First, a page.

Baby Steps launched

A stop-smoking campaign aimed at Central Alberta pregnant women — who have among the highest rates of lighting up in Alberta among mothers-to-be — kicked off on Tuesday.

Amber Burdett of Lacombe soothes son Levi

A stop-smoking campaign aimed at Central Alberta pregnant women — who have among the highest rates of lighting up in Alberta among mothers-to-be — kicked off on Tuesday.

The five-week marketing and education campaign, Baby Steps, was launched at Red Deer Regional Hospital Centre. It will use the real-life stories of five Central Alberta women — Amber Burdett from Lacombe, Sylwia Ciezar Andersen and Kerstyn Van Sandick of Red Deer, Wanda Paskemin of Wetaskiwin and Marlaina Littlechild from Hobbema — who recently gave birth or are pregnant.

Their faces will be featured in ad campaigns.

“According to the David Thompson Health Region, 31 per cent of pregnant women in this region smoke as compared to the Alberta average of 20 per cent,” said Ken Hughes, chairman of the Alberta Health Services board.

The campaign is being piloted in Central Alberta and may expand to the rest of Alberta.

It will offer small practical ways for tackling something that can be tough to do, Hughes said.

Van Sandick, who is expecting her first child any day, said she had understands the struggles to quit. She smoked for six years.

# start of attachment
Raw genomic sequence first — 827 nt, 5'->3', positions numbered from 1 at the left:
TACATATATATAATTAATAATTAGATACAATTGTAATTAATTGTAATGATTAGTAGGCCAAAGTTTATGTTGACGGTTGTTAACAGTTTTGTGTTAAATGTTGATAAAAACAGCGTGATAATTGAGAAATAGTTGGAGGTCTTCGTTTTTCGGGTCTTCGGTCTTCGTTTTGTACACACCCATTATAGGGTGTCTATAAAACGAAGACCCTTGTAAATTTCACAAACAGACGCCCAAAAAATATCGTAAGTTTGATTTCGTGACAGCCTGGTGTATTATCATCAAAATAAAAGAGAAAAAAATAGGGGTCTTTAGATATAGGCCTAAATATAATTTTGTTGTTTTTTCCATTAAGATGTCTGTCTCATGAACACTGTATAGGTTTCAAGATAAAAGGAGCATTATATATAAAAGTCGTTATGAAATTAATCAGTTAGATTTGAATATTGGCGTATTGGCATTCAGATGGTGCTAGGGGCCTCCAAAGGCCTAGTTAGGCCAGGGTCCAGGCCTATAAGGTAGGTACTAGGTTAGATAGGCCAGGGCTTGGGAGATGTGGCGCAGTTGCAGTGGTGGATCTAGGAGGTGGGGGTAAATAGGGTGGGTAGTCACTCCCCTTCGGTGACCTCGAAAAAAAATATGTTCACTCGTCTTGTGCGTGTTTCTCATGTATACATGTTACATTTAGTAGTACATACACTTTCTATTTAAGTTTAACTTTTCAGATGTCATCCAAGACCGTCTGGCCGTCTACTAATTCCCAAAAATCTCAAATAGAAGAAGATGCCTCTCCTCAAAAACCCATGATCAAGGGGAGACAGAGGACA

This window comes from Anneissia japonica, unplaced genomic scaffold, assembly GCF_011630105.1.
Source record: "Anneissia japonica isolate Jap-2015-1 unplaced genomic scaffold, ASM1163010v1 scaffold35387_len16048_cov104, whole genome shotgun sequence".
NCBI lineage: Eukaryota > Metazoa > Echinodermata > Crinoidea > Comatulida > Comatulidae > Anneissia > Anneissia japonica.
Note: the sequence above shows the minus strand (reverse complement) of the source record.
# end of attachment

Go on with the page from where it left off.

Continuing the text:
“In the very beginning (of my pregnancy), I cut down to about three smokes a day and then it was just trying to fight that,” said Van Sandick, 19. “I still have the regular temptations but I have officially quit smoking.”

Van Sandick is looking forward to sharing her story.

“It’s hard to do it on your own . . . you want to do the best for your baby.”

Stephen Duckett, president and CEO of Alberta Health Services, said it’s critical to reduce tobacco use among pregnant women because it causes various health risks to the baby.

“Cigarette smoking is the single largest modifiable risk factor for low birth weight in Alberta,” said Duckett.

Sue Lysachok, executive director of specialized services for Alberta Health Services, said many young women succeed in quitting during pregnancy.

“Unfortunately, they start again, exposing themselves and their children,” Lysachok said. “There is support available.”

Baby Steps will run through April 30. During that time, pregnant women can call 1-866-332-2322 for free confidential support.

Marino Francispillai, program leader for Alberta Cancer Board tobacco control program, said the five-week campaign is only a start to changing lives.

“Some of the outcomes may happen after the fact,” he said.

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